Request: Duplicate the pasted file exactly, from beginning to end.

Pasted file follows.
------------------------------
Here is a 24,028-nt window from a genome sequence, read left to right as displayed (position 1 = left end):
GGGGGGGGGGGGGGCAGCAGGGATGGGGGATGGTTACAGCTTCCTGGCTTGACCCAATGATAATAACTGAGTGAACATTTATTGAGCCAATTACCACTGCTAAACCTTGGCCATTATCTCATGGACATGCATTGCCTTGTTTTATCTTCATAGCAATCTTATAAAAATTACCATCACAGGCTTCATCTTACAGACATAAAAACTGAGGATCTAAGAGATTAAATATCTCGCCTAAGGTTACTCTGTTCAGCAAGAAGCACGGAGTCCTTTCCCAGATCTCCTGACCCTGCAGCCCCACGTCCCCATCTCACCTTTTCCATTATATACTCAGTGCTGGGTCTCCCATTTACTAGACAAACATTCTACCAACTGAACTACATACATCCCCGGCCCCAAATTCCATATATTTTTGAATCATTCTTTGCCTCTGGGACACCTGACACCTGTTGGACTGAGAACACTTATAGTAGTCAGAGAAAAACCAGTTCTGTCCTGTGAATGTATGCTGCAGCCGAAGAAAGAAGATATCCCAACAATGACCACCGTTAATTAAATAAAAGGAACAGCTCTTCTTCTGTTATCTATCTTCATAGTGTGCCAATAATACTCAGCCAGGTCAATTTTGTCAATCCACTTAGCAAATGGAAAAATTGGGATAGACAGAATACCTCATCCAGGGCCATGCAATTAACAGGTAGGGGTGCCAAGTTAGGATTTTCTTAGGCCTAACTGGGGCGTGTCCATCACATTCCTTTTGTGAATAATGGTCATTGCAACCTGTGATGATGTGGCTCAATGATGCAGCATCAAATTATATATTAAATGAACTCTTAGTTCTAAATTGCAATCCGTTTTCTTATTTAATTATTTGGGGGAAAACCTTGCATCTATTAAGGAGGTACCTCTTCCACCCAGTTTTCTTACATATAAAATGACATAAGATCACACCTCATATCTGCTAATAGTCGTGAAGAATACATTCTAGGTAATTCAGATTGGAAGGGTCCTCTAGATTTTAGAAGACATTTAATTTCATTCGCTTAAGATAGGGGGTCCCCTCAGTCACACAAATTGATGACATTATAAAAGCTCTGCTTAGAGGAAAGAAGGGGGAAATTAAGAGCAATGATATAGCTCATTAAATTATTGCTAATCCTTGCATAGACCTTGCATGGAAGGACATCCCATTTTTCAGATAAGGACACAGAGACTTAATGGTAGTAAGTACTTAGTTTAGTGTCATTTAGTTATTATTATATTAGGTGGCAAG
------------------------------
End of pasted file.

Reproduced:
Here is a 24,028-nt window from a genome sequence, read left to right as displayed (position 1 = left end):
GGGGGGGGGGGGGGCAGCAGGGATGGGGGATGGTTACAGCTTCCTGGCTTGACCCAATGATAATAACTGAGTGAACATTTATTGAGCCAATTACCACTGCTAAACCTTGGCCATTATCTCATGGACATGCATTGCCTTGTTTTATCTTCATAGCAATCTTATAAAAATTACCATCACAGGCTTCATCTTACAGACATAAAAACTGAGGATCTAAGAGATTAAATATCTCGCCTAAGGTTACTCTGTTCAGCAAGAAGCACGGAGTCCTTTCCCAGATCTCCTGACCCTGCAGCCCCACGTCCCCATCTCACCTTTTCCATTATATACTCAGTGCTGGGTCTCCCATTTACTAGACAAACATTCTACCAACTGAACTACATACATCCCCGGCCCCAAATTCCATATATTTTTGAATCATTCTTTGCCTCTGGGACACCTGACACCTGTTGGACTGAGAACACTTATAGTAGTCAGAGAAAAACCAGTTCTGTCCTGTGAATGTATGCTGCAGCCGAAGAAAGAAGATATCCCAACAATGACCACCGTTAATTAAATAAAAGGAACAGCTCTTCTTCTGTTATCTATCTTCATAGTGTGCCAATAATACTCAGCCAGGTCAATTTTGTCAATCCACTTAGCAAATGGAAAAATTGGGATAGACAGAATACCTCATCCAGGGCCATGCAATTAACAGGTAGGGGTGCCAAGTTAGGATTTTCTTAGGCCTAACTGGGGCGTGTCCATCACATTCCTTTTGTGAATAATGGTCATTGCAACCTGTGATGATGTGGCTCAATGATGCAGCATCAAATTATATATTAAATGAACTCTTAGTTCTAAATTGCAATCCGTTTTCTTATTTAATTATTTGGGGGAAAACCTTGCATCTATTAAGGAGGTACCTCTTCCACCCAGTTTTCTTACATATAAAATGACATAAGATCACACCTCATATCTGCTAATAGTCGTGAAGAATACATTCTAGGTAATTCAGATTGGAAGGGTCCTCTAGATTTTAGAAGACATTTAATTTCATTCGCTTAAGATAGGGGGTCCCCTCAGTCACACAAATTGATGACATTATAAAAGCTCTGCTTAGAGGAAAGAAGGGGGAAATTAAGAGCAATGATATAGCTCATTAAATTATTGCTAATCCTTGCATAGACCTTGCATGGAAGGACATCCCATTTTTCAGATAAGGACACAGAGACTTAATGGTAGTAAGTACTTAGTTTAGTGTCATTTAGTTATTATTATATTAGGTGGCAAG